My take home of the day is this... one of the greatest sermons I ever heard had this quote... "the greatest evil is not evil itself, but the indifference of good men". I'm all about intervening, with force if you have ALL the details. If you don't have all the details, you will get your but in trouble via using a gun as force. I had a pretty wise man tell me once... "I believe in the 2nd amendment, and I think every American should carry a firearm, but honestly a gun causes WAY more problems than they solve".

BUT BUT BUT, to express my deep ingrained beliefs, I don't think any good man who is adept should fear evil or let them get away with what they are doing if you can stop it. Up to and including the use of deadly force if warranted (preventing grave harm to other people is the only thing I can think of). In this particular case, the first guy would've really done much better with a couple of elbow blows than with a pistol... IMHO.
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Old August 10, 2009, 12:53 AM   #15
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Someone else posted this on another thread. Even though it is from Florida, I think it applies everywhere:

Originally Posted by Florida Dept of AG website

1. Never display a handgun to gain "leverage" in an argument, even if it isn't loaded or you never intend to use it

2. The amount of force that you use to defend yourself must not be excessive under the circumstances.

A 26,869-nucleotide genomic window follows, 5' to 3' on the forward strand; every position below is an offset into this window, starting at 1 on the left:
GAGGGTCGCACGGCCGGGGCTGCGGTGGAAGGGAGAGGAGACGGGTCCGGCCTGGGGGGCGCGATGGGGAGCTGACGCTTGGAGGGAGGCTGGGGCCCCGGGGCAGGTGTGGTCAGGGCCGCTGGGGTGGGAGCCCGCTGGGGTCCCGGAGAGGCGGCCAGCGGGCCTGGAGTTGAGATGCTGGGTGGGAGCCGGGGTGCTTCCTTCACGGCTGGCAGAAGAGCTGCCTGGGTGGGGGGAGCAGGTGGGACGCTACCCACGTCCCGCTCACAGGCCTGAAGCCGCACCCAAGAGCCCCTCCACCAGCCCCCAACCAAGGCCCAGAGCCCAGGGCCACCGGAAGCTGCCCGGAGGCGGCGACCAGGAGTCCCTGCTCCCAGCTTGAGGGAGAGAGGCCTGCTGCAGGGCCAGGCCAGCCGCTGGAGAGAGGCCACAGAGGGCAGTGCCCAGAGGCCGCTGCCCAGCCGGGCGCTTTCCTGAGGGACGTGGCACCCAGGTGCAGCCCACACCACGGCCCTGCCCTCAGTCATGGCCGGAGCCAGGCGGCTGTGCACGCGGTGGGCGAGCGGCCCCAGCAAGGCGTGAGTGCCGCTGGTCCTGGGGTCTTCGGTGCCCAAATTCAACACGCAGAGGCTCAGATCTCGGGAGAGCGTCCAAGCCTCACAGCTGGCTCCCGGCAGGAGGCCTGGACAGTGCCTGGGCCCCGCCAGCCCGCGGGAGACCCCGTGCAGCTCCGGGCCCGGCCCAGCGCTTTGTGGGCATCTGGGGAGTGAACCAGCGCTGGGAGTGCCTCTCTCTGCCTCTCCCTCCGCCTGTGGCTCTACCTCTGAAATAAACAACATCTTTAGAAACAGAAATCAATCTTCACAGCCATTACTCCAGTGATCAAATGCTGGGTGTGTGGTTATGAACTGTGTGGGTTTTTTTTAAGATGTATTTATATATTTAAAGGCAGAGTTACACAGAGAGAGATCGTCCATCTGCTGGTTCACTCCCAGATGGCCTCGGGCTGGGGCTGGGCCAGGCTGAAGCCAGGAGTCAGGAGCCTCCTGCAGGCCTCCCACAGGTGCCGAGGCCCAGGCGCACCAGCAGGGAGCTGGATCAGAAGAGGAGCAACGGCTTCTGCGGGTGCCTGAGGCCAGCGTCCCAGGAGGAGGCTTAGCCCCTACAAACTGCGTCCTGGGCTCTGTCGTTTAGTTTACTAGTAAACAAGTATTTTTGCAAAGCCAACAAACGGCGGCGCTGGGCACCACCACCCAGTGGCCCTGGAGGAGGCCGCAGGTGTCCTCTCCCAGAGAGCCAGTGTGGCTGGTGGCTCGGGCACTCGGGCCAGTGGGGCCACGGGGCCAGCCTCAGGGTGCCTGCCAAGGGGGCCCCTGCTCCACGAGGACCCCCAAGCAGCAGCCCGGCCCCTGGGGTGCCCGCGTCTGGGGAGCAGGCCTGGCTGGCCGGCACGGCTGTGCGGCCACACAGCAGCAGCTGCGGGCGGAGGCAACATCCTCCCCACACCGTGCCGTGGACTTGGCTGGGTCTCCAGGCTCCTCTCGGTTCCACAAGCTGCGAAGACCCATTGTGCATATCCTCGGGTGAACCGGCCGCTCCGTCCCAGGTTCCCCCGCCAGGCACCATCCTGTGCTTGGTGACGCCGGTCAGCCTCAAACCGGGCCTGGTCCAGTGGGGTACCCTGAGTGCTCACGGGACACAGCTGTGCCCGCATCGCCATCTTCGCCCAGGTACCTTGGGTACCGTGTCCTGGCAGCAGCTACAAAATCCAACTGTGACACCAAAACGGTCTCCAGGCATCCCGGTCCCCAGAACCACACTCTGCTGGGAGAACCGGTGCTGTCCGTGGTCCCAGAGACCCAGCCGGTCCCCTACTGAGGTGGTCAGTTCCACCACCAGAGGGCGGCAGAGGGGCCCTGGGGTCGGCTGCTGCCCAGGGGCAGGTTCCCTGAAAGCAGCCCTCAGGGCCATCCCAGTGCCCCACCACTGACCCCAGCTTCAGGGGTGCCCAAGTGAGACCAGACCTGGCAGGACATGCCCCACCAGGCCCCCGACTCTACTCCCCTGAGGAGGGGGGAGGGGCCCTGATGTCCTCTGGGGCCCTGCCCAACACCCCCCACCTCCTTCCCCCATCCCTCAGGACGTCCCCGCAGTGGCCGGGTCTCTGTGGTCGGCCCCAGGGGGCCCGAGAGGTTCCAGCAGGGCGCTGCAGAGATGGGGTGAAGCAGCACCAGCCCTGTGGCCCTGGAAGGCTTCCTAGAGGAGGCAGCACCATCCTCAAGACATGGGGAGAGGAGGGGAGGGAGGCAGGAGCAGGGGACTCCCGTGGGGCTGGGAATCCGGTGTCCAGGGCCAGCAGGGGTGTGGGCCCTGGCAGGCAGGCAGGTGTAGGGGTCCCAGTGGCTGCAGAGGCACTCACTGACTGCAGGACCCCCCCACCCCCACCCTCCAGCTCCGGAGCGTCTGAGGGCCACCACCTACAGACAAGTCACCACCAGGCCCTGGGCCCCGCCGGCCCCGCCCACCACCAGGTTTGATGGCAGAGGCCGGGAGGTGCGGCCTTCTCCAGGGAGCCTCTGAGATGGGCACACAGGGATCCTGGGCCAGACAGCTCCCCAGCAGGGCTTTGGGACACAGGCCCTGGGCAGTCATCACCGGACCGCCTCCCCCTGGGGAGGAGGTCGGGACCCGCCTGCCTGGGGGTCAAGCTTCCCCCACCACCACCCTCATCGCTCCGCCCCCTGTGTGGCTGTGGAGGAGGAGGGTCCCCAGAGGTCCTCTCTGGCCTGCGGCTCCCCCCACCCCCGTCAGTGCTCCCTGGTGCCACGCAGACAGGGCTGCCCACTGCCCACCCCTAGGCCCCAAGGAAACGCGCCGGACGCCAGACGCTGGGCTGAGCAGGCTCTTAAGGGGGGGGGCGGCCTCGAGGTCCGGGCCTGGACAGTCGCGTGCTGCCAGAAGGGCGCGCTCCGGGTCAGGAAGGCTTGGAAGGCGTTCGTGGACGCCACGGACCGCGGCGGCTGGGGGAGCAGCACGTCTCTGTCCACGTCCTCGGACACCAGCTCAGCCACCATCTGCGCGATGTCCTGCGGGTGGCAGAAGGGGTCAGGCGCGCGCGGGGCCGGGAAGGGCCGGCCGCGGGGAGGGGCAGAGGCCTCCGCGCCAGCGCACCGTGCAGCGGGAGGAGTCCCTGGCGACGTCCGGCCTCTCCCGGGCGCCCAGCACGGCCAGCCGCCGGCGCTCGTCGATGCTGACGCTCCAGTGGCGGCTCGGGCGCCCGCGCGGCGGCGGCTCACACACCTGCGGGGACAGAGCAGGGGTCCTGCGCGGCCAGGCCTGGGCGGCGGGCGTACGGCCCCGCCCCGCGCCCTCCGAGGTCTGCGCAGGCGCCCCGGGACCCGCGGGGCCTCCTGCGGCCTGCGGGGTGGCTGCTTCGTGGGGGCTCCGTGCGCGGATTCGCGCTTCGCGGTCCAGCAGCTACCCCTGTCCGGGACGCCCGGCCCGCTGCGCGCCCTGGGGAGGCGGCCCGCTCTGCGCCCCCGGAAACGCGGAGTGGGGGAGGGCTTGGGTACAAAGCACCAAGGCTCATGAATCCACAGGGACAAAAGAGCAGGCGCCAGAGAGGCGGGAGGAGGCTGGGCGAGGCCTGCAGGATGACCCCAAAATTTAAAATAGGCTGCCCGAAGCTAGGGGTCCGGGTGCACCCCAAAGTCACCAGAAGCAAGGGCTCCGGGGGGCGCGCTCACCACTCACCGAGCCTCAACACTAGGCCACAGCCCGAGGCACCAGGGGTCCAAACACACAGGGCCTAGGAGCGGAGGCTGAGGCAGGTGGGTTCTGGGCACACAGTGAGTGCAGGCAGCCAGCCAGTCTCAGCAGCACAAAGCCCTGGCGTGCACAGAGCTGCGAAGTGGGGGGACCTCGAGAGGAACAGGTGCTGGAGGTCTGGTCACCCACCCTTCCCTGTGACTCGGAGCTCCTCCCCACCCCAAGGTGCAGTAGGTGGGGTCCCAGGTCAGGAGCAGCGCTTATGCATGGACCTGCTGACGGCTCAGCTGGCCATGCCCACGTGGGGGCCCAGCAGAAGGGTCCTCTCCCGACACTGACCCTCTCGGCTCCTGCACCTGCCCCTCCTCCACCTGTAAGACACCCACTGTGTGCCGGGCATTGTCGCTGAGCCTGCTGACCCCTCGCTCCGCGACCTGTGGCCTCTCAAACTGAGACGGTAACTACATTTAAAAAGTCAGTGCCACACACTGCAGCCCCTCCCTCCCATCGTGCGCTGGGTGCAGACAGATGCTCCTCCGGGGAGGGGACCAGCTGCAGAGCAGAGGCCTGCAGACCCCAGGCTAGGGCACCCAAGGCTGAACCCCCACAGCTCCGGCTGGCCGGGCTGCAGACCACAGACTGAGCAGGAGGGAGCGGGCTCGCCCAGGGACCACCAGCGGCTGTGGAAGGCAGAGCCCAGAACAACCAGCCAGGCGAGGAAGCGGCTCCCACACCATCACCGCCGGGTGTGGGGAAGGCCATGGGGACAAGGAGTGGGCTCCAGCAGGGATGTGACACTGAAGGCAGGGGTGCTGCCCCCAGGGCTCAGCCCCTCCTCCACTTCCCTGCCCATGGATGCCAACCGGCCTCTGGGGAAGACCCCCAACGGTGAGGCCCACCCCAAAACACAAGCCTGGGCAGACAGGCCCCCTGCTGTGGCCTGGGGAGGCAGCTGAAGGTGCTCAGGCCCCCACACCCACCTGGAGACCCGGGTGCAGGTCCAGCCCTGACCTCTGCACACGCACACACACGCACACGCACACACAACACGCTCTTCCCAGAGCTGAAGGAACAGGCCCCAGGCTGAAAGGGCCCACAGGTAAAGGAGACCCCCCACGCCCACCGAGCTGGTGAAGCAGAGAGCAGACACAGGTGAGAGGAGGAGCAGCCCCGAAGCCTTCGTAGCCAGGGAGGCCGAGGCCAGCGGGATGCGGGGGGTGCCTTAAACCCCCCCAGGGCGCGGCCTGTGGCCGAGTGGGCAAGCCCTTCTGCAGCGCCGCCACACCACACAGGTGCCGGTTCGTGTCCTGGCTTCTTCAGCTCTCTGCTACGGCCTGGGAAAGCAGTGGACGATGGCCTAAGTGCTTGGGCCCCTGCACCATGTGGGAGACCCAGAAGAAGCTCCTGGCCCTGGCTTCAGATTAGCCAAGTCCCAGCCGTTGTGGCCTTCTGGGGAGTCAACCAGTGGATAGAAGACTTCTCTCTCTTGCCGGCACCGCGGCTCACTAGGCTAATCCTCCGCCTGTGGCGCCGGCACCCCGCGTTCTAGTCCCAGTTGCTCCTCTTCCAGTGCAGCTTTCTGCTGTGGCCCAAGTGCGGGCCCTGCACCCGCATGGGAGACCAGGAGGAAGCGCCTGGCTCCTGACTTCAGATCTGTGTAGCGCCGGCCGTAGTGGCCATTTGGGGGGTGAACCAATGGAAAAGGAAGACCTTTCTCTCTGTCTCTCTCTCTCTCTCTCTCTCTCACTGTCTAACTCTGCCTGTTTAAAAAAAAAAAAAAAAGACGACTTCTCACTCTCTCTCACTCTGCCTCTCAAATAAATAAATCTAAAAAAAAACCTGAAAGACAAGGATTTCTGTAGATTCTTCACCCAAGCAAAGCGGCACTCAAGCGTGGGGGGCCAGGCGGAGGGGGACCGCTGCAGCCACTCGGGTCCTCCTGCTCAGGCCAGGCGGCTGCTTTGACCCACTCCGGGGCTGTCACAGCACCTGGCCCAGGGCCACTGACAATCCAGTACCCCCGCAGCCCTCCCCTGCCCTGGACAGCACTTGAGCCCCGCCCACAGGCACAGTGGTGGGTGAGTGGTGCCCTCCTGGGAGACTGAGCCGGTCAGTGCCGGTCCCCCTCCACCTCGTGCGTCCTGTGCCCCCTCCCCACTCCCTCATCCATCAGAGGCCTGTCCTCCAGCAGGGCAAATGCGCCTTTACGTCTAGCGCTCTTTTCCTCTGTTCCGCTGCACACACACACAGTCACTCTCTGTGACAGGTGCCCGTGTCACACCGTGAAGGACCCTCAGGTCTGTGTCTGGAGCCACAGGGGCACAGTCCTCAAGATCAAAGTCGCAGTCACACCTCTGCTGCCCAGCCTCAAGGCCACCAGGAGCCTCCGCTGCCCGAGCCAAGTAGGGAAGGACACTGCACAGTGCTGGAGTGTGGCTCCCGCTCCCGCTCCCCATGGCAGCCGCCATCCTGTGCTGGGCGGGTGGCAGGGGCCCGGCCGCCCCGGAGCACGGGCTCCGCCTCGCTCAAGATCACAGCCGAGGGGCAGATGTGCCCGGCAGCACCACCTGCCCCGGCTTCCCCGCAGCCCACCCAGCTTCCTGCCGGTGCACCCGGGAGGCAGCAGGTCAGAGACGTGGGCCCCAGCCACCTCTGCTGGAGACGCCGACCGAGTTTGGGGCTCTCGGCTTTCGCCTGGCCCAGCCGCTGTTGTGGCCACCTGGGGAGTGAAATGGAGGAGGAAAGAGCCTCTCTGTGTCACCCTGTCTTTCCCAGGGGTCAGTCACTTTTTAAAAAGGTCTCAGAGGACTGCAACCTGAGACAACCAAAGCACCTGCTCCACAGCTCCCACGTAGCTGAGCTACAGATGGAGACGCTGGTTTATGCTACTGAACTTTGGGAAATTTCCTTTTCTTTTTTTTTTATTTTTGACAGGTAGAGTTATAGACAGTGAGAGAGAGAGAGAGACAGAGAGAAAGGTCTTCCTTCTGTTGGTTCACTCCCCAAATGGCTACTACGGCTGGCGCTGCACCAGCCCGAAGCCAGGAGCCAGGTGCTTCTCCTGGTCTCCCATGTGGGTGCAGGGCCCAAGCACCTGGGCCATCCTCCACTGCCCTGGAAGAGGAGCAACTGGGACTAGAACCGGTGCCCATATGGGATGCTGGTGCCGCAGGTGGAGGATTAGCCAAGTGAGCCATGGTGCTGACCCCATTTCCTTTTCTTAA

Never use deadly force in self-defense unless you are afraid that if you don't, you will be killed or seriously injured;
Verbal threats never justify your use of deadly force;
If you think someone has a weapon and will use it unless you kill him, be sure you are right and are not overreacting to the situation.

3. The law permits you to carry a concealed weapon for self-defense. Carrying a concealed weapon does not make you a free-lance policeman or a "good samaritan."

4. Never carry your concealed weapon into any place where the statute prohibits carrying it.

This is not a complete summary of all the statutes and court opinions on the use of deadly force. Because the concealed weapons statute specifies that concealed weapons are to be used for lawful self-defense, we have not attempted to summarize the body of law on lawful defense of property. This information is not intended as legal advice. Every self-defense case has its own unique set of facts, and it is unwise to try to predict how a particular case would be decided. It is clear, however, that the law protects people who keep their tempers under control and use deadly force only as a last resort.
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Old August 10, 2009, 02:07 AM   #16
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Intervening and drawing a firearm

I have intervened twice in my life, but never drawn a firearm in these instances. ( althouh the 2nd incident involve my GF, so it is not the same as intervening to help a stranger).
one was when a chap was trying to take a woman's bag, it was in a crowded place and she held onto it long enough for 3 of us bystanders to get hold of him, I did not count the punches we gave him, but in any case the cop who took him away said they were not enough ( he had bee arrested before for the same offence, in the same spot and was out on bail)